Tony Stewart won Saturday’s DRIVE4COPD 300 at Daytona International Speedway, but the elation of his victory disappeared in the wake of a heart-stopping wreck that saw Kyle Larson’s car demolished after flying into the crossover gate that provides access from the asphalt to the main grandstand.
As Stewart dodged the crash and crossed the finish line, the front clip of Larson’s car sheared off, ripping the engine out of its compartment. The front suspension and engine ended up on the walkway at the bottom of the stands.
A tire from Larson’s car also flew into the grandstands.
Regan Smith led as the cars approached the checkered flag, but Smith tried to block Brad Keselowski, who was running second, and turned across the nose of Keselowski’s car.
Daytona International Speedway president Joie Chitwood III indicated that 14 spectators were transported to medical facilities off-property and 14 others were treated on site.
“First and foremost, our thoughts and prayers are with our race fans,” Chitwood said. “On the incident, we responded appropriately according to our safety protocols and had emergency medical personnel at the incident immediately.
“We transported 14 people off property and treated 14 people at our on-track care center.”
Chitwood referred questions about the conditions of the injured fans to Halifax Medical Center.
“I’d have to refer you to Halifax for any of the conditions of the patients,” Chitwood said.
Byron Cogdell, spokesperson from Halifax Health, said seven spectators had been transported to Halifax Medical with injuries related to the accident, five more spectators for other issues. Two of the injured spectators, one adult and one child, were in critical condition, though all patients were listed as stable.
The adult who was in critical condition was suffering from head trauma, Cogdell said. Halifax has not released the names of the injured pending notification of and consent from their families.
Steve O’Donnell, NASCAR’s senior vice president of racing operations, said all drivers involved in the last-lap crash had been treated and released from the infield care center.
As Chitwood and O’Donnell spoke, and with Sunday’s Daytona 500 17 hours away, track workers continued the process of repairing the fencing in the area of the crossover gate, approximately 75 yards short of the start/finish line at the 2.5-mile superspeedway.
“We’re very confident that we’ll be ready for (Sunday’s) event, with the 55th running of the Daytona 500,” O’Donnell said. “But, as with any of these incidents, we’ll conduct a thorough review. We’ll work closely with the tracks as with all our events, learn what we can and see what we can apply in the future.”
The emergency in the grandstand tempered Stewart’s fifth victory in his last six February races at Daytona and the 11th Nationwide Series win of his career.
“Fortunately, with the way the event’s equipped up, there were plenty of emergency workers ready to go, and they jumped in on it pretty quickly,” NASCAR president Mike Helton told ESPN. “And right now, it’s just a function of trying to determine what all damage is done.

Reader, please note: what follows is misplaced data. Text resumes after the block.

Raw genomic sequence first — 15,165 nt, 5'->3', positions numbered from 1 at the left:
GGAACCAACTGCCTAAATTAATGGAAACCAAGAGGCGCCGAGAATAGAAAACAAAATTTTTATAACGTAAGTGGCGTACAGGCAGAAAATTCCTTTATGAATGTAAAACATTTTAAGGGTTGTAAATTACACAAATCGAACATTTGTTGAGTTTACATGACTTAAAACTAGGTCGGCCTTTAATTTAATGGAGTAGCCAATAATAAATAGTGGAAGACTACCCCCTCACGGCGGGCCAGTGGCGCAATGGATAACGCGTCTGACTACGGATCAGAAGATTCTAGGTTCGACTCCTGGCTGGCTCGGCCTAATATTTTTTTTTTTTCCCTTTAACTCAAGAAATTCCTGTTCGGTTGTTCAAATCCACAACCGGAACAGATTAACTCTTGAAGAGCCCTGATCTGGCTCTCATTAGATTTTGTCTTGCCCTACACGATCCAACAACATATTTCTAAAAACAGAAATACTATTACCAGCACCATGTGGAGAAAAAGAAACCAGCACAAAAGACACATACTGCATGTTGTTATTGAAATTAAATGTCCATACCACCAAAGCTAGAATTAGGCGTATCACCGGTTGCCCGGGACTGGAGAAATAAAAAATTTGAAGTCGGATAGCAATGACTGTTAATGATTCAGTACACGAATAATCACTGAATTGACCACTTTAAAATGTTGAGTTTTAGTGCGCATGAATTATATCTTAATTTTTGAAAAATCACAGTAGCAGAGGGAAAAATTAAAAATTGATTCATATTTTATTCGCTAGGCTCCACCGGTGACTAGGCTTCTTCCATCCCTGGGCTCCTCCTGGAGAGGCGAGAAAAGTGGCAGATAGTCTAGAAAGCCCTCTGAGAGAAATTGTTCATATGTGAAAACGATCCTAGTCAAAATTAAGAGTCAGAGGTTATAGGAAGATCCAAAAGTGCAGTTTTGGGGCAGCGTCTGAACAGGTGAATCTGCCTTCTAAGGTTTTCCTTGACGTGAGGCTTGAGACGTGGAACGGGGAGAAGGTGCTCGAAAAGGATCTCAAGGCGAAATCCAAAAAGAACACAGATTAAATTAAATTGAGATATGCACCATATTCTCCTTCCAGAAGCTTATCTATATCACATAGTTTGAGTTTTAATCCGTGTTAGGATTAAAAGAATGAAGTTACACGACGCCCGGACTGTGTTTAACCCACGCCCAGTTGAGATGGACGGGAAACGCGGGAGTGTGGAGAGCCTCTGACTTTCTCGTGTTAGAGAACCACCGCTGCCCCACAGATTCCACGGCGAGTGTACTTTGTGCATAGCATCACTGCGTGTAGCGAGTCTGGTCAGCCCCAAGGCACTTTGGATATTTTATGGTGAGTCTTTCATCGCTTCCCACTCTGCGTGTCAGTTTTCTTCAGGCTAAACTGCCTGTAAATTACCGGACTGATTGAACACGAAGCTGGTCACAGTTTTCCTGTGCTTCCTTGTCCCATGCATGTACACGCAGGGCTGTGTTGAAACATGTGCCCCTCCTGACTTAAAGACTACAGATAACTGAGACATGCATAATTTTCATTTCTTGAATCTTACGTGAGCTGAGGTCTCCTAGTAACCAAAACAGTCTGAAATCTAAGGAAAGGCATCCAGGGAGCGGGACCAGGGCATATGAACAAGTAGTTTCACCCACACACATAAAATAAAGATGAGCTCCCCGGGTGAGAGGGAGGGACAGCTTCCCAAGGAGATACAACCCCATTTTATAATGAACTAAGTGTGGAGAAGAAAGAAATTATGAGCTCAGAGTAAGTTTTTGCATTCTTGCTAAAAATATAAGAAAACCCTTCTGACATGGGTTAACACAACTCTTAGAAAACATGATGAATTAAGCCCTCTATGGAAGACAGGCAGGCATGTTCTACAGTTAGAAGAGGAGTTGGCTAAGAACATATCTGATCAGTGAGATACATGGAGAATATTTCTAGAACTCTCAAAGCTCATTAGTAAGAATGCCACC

“They’re moving folks, as we’ve seen, to care centers and taking some folks over to Halifax Medical (Center), so we’ll be able to update later on, but right now, all we know is everybody’s working real hard on determining what all happened.”
Larson climbed from his car almost immediately and was evaluated and released from the infield care center.
Drivers, Larson included, were more concerned with the safety of the fans than the outcome of the race.
“The important thing is what’s going on on the frontstretch right now,” Stewart said after climbing from his car. “We’ve always known since racing was started this is a dangerous sport. But it’s hard. We assume that risk. It’s hard when the fans get caught up in it.
“As much as we want to celebrate right now, as much as this is a big deal to us, I’m more worried about the drivers and fans in the stands right now. I could see it all in the mirror and it didn’t look good from where I was either.”
Smith said he wasn’t about to surrender the victory to Keselowski 200 yards from the finish line, but his first thoughts were with the injured spectators.
“Everybody the only thing I’m concerned about right now is the people in the stands,” Smith posted to his Twitter account after the race. “Praying for all who were affected by the accident.”
Keselowski echoed the concern and said he understood Smith’s attempt to block his move.
“We made a move to try and win the race,” Keselowski said. “We were in the catbird seat. Regan was in a good spot. He was first and I was second, and we were pushing. I kind of had the run and the move to win the race, and Regan obviously tried to block it, and that’s understandable.
Sam Hornish Jr. crossed the stripe in second place, followed by rookie Alex Bowman, Dale Earnhardt Jr. and Parker Kligerman.
The last-lap wreck wasn’t the only serious incident of the event. A 13-car wreck in Turns 1 and 2, triggered by contact between the No. 43 Ford Mustang of Michael Annett and the No. 3 Chevrolet Camaro of Austin Dillon — both championship hopefuls — stopped the race after 116 laps and set up the finish.
Annett was transported to Halifax Health Medical Center. Richard Petty Motorsports later reported that Annett, whose car slammed the outside wall nose-first, was treated for bruising on his chest and received a CT scan. He remains in the hospital for further observation.